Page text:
Christians should read books

Jessica Hooten Wilson helps us to see reading as a form of holy play.

Although contemporary debates focus mainly on what we should and should not be reading, it’s just as important to ask why and how we read. Eugene Peterson said that putting the Bible in someone’s hands and saying, “Read it!” is as foolish and dangerous as handing car keys to an adolescent and saying, “Drive it!” With this in mind, Jessica Hooten Wilson invites Christians to return to their bookish roots and recover reading as a spiritual practice. We must return to the love of books, she argues, and not just the books of the Bible. Reading books of history, poetry, rhetoric, and narrative trains us to read and interpret the same genres found in scripture. And by reading scripture, we become more capable of seeing God’s beauty revealed in nonreligious texts. In all of this, the practicing reader develops greater capacity to read and interpret the world.

Wilson makes several arguments for why reading can be a good spiritual practice. It’s not that reading books will save your soul or transform you into a good person. But like other spiritual practices, reading can train you in the virtues, encourage sanctification, and elicit love for the things that are noble, admirable, and beautiful. Wilson rejects a utilitarian approach to reading that only entertains or checks off boxes on a list of great books. This is a misuse of literature, she claims. Instead, the ultimate end or goal of reading ought to be the cultivation of a deeper love and enjoyment of God. Even literature that doesn’t seem spiritual on the surface can still embody the beauty of God and is thus worthy of our attention.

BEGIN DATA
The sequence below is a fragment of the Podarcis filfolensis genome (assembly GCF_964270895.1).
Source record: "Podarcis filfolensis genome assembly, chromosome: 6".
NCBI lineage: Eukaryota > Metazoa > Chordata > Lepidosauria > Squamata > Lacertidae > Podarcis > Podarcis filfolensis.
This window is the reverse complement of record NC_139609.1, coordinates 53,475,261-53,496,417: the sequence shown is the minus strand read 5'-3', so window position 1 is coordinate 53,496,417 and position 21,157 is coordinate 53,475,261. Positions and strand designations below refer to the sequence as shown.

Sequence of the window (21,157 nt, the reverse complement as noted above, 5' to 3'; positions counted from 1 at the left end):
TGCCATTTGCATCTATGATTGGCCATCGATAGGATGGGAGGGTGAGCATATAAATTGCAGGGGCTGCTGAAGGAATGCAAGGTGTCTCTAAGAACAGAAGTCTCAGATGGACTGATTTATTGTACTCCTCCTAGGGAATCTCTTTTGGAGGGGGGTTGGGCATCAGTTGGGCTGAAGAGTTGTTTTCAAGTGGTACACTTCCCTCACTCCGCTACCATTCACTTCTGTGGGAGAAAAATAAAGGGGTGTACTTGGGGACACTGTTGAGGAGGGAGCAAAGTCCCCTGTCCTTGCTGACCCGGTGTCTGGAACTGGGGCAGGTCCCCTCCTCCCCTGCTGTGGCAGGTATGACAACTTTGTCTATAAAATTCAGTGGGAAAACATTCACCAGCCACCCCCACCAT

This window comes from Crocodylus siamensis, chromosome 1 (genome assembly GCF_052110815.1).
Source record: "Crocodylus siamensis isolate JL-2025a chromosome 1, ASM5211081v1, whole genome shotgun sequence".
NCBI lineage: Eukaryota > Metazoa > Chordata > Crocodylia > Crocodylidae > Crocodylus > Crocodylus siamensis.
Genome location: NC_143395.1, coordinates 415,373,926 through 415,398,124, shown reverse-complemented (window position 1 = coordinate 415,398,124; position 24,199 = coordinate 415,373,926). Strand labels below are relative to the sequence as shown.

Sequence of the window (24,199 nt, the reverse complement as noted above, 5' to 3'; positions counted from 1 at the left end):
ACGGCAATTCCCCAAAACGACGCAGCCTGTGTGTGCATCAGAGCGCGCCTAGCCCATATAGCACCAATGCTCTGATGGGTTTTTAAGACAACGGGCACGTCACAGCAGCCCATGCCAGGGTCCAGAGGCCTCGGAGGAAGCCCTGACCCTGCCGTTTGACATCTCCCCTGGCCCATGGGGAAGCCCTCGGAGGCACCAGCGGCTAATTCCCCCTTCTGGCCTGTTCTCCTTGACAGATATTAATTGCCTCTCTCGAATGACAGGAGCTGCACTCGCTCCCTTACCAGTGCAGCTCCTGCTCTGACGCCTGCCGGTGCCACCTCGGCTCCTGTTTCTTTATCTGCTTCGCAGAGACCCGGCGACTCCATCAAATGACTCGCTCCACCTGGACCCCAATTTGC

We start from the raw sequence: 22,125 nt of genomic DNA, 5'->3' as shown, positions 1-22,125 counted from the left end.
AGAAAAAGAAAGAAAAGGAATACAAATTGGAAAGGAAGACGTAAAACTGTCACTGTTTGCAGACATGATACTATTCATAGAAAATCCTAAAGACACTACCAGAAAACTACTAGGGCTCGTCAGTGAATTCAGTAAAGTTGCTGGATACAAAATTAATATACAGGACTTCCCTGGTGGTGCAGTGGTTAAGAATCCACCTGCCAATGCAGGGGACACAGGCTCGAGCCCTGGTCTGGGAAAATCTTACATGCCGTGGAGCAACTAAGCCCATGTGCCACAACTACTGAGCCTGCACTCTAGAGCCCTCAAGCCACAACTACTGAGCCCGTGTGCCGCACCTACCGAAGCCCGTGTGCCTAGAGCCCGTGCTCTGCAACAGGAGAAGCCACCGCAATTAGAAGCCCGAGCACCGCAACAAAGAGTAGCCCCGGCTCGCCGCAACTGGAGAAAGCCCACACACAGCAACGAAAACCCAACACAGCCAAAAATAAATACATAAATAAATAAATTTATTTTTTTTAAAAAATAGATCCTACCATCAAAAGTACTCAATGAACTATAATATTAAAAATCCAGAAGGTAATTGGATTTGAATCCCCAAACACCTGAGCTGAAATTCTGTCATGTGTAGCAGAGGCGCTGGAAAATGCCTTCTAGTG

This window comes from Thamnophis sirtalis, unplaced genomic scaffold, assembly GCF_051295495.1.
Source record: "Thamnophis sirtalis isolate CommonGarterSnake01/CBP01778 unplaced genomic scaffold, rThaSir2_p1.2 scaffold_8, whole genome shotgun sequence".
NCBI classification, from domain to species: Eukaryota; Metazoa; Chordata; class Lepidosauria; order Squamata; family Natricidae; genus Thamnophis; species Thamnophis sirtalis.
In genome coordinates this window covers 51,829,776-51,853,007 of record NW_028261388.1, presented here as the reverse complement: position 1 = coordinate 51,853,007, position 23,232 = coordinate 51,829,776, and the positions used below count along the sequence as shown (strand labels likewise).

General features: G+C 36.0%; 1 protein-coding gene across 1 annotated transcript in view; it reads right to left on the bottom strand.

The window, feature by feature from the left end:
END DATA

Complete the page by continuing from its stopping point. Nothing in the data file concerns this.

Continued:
Literary theorists believe reading can engender empathy and greater understanding of others. Wilson encourages us to enter into the story of characters unlike us, to engage reading as a practice that expands our worldview, thickens our empathy, and increases our capacity to love. Though she stops short of addressing contemporary debates about what should and should not be on library shelves, Wilson advocates reading texts that challenge our assumptions and pull off the “snuggly blanket” of comfort. With frequent references to Ray Bradbury’s Fahrenheit 451, Wilson subtly aligns herself on the side of academic and literary freedom.